* Oil extends declines on escalating Middle East tensions
* Dollar hits seven-month low amid investor caution
* Euro, sterling rise ahead of ECB meeting, UK election
* Asia ex-Japan stocks subdued, Nikkei stumbles on stronger yen
* AUD, stocks sink as current account deficit disappoints
SINGAPORE, June 6 (Reuters) - Escalating tensions in the Middle East, the impending testimony of the former FBI director, British elections and a European Central Bank meeting this week, all took their toll on Asian stocks, oil and the dollar on Tuesday.
Oil fell back following a brief recovery after Saudi Arabia and several other Arab states severed ties with Qatar, accusing it of supporting extremism and undermining regional stability.
"A potential risk to monitor might be that Qatar will view this as being provided with less encouragement to comply with the agreed production quota," said Jameel Ahmad of futures brokerage FXTM.
Stocks in Qatar plunged more than 8 percent overnight to their lowest since January 2016.
U.S. crude was 0.6 percent lower at $47.12 a barrel on Tuesday, after falling 0.55 percent on Monday.
Global benchmark Brent retreated 0.6 percent to $49.17, extending Monday's 1 percent slide.
The dollar index touched a seven-month low ahead of testimony before Congress from former FBI director James Comey on Thursday.
It has been reported that Comey plans to testify to conversations in which U.S. President Donald Trump pressured him to drop his investigation into former National Security Advisor Mike Flynn, who was fired for failing to disclose conversations with Russian officials.
"The dollar is already on the defensive after Friday's jobs data, and now it's facing potential geopolitical risk in the form of Comey's testimony," said Bart Wakabayashi, Tokyo Branch Manager of State Street Bank.
The dollar index, which tracks the greenback against a basket of trade-weighted peers, fell to its lowest level since the November U.S. election and was last down 0.2 percent at 96.623.
The dollar slid 0.6 percent to 109.85 yen on Tuesday, close to the six-week low hit earlier in the session.
News on Monday of U.S. services sector activity slowing in May as new orders tumbled also hit the dollar.
The dollar also came under pressure from a stronger euro, on expectations the European Central Bank will take a less dovish tone at its Thursday meeting.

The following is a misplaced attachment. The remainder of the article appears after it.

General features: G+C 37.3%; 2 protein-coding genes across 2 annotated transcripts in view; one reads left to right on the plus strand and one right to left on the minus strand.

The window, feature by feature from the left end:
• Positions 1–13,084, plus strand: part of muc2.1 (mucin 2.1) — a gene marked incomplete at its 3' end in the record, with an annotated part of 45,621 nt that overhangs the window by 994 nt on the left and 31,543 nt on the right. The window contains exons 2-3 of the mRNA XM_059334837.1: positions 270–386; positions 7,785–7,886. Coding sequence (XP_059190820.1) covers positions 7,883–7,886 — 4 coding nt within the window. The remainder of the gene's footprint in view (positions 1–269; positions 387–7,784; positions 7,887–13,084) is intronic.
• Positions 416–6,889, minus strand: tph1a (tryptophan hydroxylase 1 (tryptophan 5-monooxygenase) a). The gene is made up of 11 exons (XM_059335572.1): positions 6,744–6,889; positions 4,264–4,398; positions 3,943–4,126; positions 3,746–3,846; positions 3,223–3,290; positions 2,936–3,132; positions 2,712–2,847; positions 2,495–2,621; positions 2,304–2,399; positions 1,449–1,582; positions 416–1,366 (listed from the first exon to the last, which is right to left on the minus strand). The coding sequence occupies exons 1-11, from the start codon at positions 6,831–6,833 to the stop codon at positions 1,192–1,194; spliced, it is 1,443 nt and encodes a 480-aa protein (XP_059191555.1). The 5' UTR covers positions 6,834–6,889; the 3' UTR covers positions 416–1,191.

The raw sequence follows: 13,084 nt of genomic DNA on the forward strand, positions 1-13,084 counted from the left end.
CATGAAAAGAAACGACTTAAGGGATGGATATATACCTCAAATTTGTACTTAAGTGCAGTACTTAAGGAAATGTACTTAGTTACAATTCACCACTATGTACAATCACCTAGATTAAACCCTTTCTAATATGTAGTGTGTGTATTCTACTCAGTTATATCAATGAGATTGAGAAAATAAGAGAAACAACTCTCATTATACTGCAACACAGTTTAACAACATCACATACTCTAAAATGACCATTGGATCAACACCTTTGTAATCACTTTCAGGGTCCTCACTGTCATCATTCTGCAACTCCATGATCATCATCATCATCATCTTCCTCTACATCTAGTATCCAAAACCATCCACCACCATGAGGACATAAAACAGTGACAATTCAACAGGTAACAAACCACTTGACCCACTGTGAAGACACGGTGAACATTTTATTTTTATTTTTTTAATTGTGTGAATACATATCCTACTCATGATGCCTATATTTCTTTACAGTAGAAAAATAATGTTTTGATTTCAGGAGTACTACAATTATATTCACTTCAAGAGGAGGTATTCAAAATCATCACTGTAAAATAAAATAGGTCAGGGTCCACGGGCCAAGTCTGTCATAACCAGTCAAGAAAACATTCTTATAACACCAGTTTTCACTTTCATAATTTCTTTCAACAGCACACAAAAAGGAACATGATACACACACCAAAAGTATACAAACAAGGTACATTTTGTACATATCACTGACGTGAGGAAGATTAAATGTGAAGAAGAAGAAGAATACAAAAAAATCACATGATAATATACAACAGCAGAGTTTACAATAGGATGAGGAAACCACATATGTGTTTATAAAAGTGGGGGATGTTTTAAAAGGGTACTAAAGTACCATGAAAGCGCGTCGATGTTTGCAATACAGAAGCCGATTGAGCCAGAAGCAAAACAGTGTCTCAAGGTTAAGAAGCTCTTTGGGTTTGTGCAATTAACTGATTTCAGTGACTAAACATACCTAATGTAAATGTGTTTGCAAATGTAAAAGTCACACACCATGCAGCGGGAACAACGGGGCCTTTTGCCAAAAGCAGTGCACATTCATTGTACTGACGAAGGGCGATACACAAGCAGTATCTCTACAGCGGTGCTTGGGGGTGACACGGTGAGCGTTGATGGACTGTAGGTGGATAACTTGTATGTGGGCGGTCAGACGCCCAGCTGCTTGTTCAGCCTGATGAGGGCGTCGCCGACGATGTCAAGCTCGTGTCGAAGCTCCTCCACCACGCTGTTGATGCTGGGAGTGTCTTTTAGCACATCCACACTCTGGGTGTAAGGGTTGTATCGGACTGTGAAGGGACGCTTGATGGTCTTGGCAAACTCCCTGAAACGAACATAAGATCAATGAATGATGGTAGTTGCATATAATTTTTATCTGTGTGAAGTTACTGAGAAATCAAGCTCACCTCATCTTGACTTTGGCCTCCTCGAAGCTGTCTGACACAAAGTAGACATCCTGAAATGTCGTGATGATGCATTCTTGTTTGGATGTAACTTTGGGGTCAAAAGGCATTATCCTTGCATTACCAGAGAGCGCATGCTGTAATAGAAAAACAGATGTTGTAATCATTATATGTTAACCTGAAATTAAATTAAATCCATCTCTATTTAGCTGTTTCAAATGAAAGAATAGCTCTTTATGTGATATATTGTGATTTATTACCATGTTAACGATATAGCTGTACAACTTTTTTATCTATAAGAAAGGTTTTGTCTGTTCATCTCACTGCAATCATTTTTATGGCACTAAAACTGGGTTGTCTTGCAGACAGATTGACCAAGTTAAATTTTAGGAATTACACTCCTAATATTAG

The ECB may even discuss dropping some of its pledges to ramp up stimulus if needed, four sources with direct knowledge of the discussions told Reuters last week.
The common currency was 0.1 percent higher at $1.127 on Tuesday.
Sterling advanced 0.1 percent to $1.292 on Tuesday.
The lead of British Prime Minister Theresa May over the opposition Labour Party ahead of Thursday's general election has narrowed to just 1 percentage point, according to a poll conducted before the attacks in London on Saturday.
Other polls in recent days have found bigger leads for the Conservatives of up to 11 and 12 points.
"Even if May does just about enough to increase the majority - that could still potentially be sterling positive," said ING currency strategist Viraj Patel.
MSCI's broadest index of Asia-Pacific shares outside Japan lost 0.2 percent, pulling back from a two-year high hit on Monday.
Japan's Nikkei dropped 0.5 percent, tripped by a stronger yen.
South Korean markets were closed for a holiday.
Australian shares tumbled 1.1 percent, while the Australian dollar slipped 0.2 percent to $0.7471 after the current account deficit narrowed to its smallest in more than 15 years last quarter - but still disappointed investors who had hoped for a surplus.
Investors are awaiting the Reserve Bank of Australia policy decision later on Tuesday, when its benchmark rate is expected to be held at a record low 1.5 percent.
Chinese shares and Hong Kong shares bucked the trend, rising 0.1 percent and 0.3 percent respectively.
Overnight, Wall Street indexes slipped between 0.1 percent and 0.2 percent, with Apple Inc. leading losses on the Dow Jones Industrial Average. (Reporting by Nichola Saminather; Additional reporting by Shinichi Saoshiro, Henning Gloystein and Ritvik Carvalho; Editing by Shri Navaratnam and Eric Meijer)